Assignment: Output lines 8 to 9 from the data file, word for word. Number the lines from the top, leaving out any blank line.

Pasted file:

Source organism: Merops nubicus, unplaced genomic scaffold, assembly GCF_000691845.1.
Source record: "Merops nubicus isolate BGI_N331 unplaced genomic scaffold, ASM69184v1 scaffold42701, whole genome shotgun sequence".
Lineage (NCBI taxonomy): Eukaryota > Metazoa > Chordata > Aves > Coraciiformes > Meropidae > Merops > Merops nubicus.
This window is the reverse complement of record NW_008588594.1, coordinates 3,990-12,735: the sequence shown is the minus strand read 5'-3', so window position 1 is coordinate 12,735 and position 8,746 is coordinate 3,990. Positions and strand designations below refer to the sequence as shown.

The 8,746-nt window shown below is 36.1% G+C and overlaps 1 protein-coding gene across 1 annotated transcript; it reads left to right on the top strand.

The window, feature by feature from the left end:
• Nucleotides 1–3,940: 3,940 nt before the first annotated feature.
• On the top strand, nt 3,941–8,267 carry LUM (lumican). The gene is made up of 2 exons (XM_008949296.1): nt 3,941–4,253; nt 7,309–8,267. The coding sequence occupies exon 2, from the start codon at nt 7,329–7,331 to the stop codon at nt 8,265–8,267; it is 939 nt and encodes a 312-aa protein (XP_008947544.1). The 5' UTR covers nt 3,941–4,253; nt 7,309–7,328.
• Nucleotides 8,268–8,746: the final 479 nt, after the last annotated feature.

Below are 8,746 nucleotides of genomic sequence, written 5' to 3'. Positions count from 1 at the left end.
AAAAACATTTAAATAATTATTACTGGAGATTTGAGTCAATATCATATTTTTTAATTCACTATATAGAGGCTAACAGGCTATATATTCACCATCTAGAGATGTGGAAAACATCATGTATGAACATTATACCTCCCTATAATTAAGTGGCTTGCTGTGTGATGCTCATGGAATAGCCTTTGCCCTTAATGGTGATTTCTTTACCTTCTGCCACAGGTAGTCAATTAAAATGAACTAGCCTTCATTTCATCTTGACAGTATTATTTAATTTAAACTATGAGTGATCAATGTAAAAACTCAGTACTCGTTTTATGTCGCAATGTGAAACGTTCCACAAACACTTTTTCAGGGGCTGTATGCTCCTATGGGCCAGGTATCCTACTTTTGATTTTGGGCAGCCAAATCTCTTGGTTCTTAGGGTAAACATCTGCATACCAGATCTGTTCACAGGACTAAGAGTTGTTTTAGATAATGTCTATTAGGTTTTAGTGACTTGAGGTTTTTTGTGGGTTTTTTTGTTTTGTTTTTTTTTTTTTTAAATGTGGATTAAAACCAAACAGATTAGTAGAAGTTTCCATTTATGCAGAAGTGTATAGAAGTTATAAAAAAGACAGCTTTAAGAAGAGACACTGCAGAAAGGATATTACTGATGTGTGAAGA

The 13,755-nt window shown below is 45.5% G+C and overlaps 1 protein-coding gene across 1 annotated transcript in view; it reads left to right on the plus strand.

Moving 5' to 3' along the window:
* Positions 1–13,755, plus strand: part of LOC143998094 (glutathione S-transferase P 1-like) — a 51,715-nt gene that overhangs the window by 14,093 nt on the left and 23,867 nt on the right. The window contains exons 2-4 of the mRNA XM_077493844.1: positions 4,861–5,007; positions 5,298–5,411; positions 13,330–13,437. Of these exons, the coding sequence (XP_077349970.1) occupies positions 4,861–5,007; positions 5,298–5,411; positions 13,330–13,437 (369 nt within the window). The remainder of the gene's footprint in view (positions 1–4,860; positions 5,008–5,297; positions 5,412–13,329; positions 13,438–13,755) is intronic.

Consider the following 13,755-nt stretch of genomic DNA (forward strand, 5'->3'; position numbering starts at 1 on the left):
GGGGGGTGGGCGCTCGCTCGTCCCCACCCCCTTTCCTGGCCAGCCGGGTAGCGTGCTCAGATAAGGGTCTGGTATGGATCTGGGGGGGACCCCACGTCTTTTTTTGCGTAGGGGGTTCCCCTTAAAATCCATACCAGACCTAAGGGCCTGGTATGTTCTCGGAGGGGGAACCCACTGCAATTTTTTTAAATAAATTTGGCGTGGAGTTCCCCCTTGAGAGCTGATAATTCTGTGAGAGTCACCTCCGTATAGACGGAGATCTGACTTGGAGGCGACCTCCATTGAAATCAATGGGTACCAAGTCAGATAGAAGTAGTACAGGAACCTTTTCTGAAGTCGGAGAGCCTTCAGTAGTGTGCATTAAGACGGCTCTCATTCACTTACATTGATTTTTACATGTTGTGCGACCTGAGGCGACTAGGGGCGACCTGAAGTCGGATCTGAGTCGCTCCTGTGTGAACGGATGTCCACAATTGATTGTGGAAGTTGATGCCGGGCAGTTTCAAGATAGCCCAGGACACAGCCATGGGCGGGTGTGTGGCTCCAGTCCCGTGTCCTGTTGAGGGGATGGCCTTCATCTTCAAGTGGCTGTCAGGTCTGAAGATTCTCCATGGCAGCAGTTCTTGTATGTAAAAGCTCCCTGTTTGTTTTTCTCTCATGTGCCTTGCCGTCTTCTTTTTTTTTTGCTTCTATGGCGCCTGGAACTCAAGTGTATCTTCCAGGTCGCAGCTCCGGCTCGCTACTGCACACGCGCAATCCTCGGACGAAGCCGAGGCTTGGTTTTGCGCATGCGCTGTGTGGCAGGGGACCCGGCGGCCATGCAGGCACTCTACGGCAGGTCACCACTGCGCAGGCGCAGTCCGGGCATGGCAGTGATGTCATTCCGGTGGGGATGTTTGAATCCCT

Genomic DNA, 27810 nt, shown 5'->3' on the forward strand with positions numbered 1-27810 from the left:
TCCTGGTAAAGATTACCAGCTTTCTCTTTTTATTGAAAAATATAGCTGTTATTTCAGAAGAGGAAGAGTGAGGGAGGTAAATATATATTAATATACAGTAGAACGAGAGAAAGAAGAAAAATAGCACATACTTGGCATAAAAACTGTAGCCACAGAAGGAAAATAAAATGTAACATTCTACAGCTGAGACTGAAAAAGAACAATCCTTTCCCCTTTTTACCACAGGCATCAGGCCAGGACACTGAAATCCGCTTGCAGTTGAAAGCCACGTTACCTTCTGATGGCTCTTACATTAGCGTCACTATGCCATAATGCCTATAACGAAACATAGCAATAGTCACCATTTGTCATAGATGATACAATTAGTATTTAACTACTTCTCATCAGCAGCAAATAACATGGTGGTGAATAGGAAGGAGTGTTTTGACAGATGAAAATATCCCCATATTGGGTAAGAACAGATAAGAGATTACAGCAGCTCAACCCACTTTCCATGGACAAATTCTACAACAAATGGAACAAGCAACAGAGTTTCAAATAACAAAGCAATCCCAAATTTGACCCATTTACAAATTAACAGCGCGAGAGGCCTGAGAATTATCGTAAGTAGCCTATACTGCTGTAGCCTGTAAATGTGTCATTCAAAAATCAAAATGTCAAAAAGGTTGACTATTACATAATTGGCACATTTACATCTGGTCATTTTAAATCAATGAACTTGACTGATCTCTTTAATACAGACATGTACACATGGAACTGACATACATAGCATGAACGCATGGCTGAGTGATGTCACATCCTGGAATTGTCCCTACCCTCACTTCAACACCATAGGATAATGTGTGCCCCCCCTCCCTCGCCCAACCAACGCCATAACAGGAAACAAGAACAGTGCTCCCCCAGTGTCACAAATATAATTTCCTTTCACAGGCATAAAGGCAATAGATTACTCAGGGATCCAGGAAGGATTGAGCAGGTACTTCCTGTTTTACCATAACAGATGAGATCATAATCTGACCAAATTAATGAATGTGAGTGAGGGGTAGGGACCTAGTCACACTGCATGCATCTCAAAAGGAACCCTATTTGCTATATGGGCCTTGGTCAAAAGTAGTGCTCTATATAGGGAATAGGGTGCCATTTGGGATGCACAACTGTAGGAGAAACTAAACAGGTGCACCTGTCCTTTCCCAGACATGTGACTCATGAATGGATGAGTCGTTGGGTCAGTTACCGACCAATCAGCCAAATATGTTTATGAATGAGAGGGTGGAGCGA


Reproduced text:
• On the top strand, nt 3,941–8,267 carry LUM (lumican). The gene is made up of 2 exons (XM_008949296.1): nt 3,941–4,253; nt 7,309–8,267. The coding sequence occupies exon 2, from the start codon at nt 7,329–7,331 to the stop codon at nt 8,265–8,267; it is 939 nt and encodes a 312-aa protein (XP_008947544.1). The 5' UTR covers nt 3,941–4,253; nt 7,309–7,328.
• Nucleotides 8,268–8,746: the final 479 nt, after the last annotated feature.